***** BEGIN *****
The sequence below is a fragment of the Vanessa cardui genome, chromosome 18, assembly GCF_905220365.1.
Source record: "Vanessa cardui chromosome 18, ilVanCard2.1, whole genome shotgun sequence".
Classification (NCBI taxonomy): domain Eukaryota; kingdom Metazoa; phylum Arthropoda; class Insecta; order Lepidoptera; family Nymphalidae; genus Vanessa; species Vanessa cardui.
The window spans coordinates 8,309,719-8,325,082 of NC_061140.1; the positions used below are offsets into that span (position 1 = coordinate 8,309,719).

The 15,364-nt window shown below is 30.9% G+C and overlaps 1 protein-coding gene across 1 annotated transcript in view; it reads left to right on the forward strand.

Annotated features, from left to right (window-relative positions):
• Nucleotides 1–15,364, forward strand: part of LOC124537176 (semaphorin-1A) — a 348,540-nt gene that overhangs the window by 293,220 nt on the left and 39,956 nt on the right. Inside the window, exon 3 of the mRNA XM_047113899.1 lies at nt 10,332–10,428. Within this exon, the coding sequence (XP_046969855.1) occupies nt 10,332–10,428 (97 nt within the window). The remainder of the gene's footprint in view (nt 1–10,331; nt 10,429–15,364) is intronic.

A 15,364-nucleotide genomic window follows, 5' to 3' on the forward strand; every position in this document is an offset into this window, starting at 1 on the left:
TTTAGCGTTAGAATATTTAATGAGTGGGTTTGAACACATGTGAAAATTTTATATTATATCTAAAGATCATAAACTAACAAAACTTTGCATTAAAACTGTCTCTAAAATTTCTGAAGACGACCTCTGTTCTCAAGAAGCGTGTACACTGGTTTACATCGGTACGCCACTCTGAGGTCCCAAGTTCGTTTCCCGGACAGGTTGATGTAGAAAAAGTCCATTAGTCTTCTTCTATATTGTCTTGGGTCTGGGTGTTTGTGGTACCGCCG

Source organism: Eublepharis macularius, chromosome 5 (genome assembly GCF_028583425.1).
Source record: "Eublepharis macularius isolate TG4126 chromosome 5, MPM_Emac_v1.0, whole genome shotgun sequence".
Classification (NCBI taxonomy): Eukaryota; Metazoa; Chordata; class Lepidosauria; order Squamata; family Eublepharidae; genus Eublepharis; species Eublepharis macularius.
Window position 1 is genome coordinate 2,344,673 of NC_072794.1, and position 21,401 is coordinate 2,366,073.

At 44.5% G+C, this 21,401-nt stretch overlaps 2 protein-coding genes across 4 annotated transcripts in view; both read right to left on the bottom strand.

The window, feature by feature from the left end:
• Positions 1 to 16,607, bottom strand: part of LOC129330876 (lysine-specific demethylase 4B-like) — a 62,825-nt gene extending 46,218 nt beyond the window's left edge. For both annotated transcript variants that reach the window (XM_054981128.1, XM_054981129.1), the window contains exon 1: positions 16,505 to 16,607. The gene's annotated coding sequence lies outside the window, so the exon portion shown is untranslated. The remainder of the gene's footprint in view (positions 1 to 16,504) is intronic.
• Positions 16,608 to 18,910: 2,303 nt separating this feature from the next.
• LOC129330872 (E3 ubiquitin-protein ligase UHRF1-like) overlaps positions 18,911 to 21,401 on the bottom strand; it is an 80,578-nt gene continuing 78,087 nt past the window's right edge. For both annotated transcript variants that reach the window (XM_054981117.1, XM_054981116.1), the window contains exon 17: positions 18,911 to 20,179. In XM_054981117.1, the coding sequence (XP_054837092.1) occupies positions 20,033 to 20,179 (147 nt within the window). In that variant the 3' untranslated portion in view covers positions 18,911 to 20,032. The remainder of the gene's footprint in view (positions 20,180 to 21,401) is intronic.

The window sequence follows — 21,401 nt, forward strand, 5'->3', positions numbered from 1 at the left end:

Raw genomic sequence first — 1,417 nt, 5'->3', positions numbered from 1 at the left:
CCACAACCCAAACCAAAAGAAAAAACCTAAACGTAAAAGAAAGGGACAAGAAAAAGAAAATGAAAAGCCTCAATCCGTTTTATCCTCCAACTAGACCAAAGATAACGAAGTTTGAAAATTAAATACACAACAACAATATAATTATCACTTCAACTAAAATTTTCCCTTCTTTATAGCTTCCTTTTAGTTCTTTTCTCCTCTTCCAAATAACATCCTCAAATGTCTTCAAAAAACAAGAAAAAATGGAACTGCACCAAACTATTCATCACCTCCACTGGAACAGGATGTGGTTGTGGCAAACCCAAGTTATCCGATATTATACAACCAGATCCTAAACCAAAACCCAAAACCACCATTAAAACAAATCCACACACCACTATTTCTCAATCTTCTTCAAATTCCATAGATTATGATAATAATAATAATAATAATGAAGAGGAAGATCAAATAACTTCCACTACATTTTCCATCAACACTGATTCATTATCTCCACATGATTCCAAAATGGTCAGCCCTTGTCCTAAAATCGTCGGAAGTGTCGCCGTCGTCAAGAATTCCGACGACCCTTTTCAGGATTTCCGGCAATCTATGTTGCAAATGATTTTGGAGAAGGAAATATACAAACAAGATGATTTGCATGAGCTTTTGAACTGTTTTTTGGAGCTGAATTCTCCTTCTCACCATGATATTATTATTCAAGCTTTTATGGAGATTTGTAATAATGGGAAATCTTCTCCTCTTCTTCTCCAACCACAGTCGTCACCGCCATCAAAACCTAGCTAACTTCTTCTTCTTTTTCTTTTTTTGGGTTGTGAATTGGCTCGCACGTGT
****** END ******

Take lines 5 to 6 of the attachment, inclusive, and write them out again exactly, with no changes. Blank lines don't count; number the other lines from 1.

The 15,364-nt window shown below is 30.9% G+C and overlaps 1 protein-coding gene across 1 annotated transcript in view; it reads left to right on the forward strand.

Annotated features, from left to right (window-relative positions):